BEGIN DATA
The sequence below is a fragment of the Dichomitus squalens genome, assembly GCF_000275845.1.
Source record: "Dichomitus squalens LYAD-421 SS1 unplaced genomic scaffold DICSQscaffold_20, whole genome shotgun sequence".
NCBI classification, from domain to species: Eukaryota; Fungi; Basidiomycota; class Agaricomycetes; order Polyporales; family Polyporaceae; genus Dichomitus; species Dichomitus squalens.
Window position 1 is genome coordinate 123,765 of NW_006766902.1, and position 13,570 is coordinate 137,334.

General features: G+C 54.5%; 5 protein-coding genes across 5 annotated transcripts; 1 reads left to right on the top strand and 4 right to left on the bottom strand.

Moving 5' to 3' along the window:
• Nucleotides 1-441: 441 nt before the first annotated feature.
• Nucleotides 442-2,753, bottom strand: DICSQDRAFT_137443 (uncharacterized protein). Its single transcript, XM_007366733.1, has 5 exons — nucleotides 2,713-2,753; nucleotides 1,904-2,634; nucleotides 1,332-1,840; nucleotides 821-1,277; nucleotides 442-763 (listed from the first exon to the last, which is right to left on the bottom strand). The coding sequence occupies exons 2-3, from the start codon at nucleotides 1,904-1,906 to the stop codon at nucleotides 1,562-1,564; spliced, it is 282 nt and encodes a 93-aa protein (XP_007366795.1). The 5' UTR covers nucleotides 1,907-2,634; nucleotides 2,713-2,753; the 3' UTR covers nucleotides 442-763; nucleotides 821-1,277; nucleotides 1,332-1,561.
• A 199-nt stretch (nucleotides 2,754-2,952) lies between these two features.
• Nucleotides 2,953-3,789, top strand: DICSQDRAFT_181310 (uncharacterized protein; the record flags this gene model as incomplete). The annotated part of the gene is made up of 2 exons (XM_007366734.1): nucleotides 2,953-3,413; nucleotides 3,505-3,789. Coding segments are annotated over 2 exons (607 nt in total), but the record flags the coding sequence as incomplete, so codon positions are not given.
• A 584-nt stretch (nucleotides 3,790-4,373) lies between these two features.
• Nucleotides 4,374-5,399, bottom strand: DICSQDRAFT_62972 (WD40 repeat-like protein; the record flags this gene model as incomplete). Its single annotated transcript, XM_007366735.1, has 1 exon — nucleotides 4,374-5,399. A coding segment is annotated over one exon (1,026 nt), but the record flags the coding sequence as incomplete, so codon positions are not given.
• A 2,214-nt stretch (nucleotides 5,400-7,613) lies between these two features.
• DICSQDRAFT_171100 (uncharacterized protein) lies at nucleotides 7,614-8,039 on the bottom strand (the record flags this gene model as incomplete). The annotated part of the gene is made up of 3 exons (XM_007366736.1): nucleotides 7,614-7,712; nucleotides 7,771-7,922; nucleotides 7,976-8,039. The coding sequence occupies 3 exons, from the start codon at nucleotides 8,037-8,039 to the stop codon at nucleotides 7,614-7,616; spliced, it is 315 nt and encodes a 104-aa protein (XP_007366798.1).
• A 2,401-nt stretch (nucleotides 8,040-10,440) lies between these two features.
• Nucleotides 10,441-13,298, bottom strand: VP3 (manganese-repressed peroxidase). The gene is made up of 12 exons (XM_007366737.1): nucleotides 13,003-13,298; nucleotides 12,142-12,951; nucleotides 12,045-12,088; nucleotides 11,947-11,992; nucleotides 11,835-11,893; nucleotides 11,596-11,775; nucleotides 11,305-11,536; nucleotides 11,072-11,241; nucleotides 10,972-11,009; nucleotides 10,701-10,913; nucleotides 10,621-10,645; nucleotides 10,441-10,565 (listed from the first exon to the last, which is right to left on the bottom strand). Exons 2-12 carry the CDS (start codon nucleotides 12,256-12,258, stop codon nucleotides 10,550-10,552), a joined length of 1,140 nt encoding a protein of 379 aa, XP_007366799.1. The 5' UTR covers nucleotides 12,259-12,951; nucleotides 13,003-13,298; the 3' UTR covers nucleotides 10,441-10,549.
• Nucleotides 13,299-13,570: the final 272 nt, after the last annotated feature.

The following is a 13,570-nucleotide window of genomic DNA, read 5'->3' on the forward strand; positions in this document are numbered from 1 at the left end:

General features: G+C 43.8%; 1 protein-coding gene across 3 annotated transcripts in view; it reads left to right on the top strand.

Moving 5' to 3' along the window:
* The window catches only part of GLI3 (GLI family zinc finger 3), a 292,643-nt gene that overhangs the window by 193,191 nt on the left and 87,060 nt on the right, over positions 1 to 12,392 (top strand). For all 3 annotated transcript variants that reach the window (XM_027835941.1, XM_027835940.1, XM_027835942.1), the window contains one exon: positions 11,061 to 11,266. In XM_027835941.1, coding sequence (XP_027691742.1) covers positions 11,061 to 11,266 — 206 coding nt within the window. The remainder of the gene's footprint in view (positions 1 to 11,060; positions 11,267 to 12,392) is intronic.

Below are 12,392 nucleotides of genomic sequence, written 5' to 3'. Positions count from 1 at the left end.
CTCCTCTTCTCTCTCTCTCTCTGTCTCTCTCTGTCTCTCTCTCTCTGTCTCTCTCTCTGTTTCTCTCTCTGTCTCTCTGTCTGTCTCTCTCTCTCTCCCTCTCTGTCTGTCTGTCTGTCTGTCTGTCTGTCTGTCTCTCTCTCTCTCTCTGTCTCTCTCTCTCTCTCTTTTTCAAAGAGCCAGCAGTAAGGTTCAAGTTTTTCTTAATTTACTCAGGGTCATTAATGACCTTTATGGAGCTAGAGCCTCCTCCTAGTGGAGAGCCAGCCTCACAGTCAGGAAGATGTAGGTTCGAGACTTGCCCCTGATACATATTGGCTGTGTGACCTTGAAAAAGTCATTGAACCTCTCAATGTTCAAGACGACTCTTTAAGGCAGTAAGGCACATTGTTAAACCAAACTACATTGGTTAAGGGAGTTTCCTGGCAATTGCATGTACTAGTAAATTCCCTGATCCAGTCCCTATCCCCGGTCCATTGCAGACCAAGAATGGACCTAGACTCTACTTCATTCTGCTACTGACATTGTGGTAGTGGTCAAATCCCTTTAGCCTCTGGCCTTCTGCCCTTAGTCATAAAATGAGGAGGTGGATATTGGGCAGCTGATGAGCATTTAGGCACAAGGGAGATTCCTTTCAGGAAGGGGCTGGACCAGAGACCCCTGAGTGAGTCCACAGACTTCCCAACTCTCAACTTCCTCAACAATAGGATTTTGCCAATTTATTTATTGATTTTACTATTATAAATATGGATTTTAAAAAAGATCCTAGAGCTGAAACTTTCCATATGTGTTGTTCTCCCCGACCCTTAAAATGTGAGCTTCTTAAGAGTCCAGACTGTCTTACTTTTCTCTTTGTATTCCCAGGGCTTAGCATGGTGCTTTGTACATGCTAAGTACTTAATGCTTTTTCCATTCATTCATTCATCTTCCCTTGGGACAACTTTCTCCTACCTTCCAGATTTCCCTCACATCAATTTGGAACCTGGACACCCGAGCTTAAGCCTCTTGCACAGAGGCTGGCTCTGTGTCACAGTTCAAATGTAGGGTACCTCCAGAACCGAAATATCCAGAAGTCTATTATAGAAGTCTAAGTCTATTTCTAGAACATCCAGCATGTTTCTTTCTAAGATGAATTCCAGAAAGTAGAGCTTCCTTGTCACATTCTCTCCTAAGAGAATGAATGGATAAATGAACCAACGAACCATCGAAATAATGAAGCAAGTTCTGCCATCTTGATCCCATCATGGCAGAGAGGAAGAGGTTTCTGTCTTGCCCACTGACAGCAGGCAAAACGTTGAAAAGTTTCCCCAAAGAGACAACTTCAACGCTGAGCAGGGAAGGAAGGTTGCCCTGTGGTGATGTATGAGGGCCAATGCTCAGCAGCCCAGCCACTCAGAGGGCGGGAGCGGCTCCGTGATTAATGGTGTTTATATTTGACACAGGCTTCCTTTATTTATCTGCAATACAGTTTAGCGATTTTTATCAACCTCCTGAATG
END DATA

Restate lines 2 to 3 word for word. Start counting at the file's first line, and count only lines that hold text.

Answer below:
Source record: "Dichomitus squalens LYAD-421 SS1 unplaced genomic scaffold DICSQscaffold_20, whole genome shotgun sequence".
NCBI classification, from domain to species: Eukaryota; Fungi; Basidiomycota; class Agaricomycetes; order Polyporales; family Polyporaceae; genus Dichomitus; species Dichomitus squalens.